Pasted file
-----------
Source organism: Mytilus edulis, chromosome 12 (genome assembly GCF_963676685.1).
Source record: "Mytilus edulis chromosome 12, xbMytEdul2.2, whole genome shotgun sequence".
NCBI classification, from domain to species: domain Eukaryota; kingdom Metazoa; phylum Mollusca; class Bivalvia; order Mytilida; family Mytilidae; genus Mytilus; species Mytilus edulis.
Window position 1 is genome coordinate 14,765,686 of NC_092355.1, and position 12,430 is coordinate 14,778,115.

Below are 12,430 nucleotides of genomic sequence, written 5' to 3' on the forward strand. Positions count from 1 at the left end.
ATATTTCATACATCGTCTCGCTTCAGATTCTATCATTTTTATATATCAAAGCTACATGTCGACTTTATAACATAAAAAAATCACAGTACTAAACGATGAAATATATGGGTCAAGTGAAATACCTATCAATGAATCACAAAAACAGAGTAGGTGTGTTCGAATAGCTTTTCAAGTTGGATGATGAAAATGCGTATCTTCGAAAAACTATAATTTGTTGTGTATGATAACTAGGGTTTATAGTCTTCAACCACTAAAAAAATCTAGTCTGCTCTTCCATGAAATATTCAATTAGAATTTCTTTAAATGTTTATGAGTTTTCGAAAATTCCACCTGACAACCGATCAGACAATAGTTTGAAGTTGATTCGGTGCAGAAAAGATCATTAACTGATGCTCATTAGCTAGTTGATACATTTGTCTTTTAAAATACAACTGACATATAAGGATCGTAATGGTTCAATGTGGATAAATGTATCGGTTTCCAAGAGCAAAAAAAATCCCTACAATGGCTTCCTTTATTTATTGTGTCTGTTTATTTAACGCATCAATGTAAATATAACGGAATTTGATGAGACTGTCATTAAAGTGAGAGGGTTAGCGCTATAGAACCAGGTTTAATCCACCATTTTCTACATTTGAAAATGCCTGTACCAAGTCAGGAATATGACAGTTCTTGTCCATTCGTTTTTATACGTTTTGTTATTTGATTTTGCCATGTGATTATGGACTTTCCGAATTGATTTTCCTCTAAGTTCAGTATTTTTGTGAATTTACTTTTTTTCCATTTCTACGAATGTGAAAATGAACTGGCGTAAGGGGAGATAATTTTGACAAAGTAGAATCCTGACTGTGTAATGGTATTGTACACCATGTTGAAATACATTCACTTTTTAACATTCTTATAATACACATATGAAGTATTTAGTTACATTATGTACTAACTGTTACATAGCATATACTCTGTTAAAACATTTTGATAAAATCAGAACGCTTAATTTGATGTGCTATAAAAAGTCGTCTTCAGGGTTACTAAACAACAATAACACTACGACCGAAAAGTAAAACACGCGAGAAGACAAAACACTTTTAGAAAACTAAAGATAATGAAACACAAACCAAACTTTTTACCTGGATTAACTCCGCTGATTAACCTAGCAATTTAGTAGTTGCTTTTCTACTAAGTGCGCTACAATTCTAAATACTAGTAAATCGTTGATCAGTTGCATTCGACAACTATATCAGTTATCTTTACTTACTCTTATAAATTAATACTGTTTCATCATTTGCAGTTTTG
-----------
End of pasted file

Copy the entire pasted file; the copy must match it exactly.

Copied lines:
Source organism: Mytilus edulis, chromosome 12 (genome assembly GCF_963676685.1).
Source record: "Mytilus edulis chromosome 12, xbMytEdul2.2, whole genome shotgun sequence".
NCBI classification, from domain to species: domain Eukaryota; kingdom Metazoa; phylum Mollusca; class Bivalvia; order Mytilida; family Mytilidae; genus Mytilus; species Mytilus edulis.
Window position 1 is genome coordinate 14,765,686 of NC_092355.1, and position 12,430 is coordinate 14,778,115.

Below are 12,430 nucleotides of genomic sequence, written 5' to 3' on the forward strand. Positions count from 1 at the left end.
ATATTTCATACATCGTCTCGCTTCAGATTCTATCATTTTTATATATCAAAGCTACATGTCGACTTTATAACATAAAAAAATCACAGTACTAAACGATGAAATATATGGGTCAAGTGAAATACCTATCAATGAATCACAAAAACAGAGTAGGTGTGTTCGAATAGCTTTTCAAGTTGGATGATGAAAATGCGTATCTTCGAAAAACTATAATTTGTTGTGTATGATAACTAGGGTTTATAGTCTTCAACCACTAAAAAAATCTAGTCTGCTCTTCCATGAAATATTCAATTAGAATTTCTTTAAATGTTTATGAGTTTTCGAAAATTCCACCTGACAACCGATCAGACAATAGTTTGAAGTTGATTCGGTGCAGAAAAGATCATTAACTGATGCTCATTAGCTAGTTGATACATTTGTCTTTTAAAATACAACTGACATATAAGGATCGTAATGGTTCAATGTGGATAAATGTATCGGTTTCCAAGAGCAAAAAAAATCCCTACAATGGCTTCCTTTATTTATTGTGTCTGTTTATTTAACGCATCAATGTAAATATAACGGAATTTGATGAGACTGTCATTAAAGTGAGAGGGTTAGCGCTATAGAACCAGGTTTAATCCACCATTTTCTACATTTGAAAATGCCTGTACCAAGTCAGGAATATGACAGTTCTTGTCCATTCGTTTTTATACGTTTTGTTATTTGATTTTGCCATGTGATTATGGACTTTCCGAATTGATTTTCCTCTAAGTTCAGTATTTTTGTGAATTTACTTTTTTTCCATTTCTACGAATGTGAAAATGAACTGGCGTAAGGGGAGATAATTTTGACAAAGTAGAATCCTGACTGTGTAATGGTATTGTACACCATGTTGAAATACATTCACTTTTTAACATTCTTATAATACACATATGAAGTATTTAGTTACATTATGTACTAACTGTTACATAGCATATACTCTGTTAAAACATTTTGATAAAATCAGAACGCTTAATTTGATGTGCTATAAAAAGTCGTCTTCAGGGTTACTAAACAACAATAACACTACGACCGAAAAGTAAAACACGCGAGAAGACAAAACACTTTTAGAAAACTAAAGATAATGAAACACAAACCAAACTTTTTACCTGGATTAACTCCGCTGATTAACCTAGCAATTTAGTAGTTGCTTTTCTACTAAGTGCGCTACAATTCTAAATACTAGTAAATCGTTGATCAGTTGCATTCGACAACTATATCAGTTATCTTTACTTACTCTTATAAATTAATACTGTTTCATCATTTGCAGTTTTG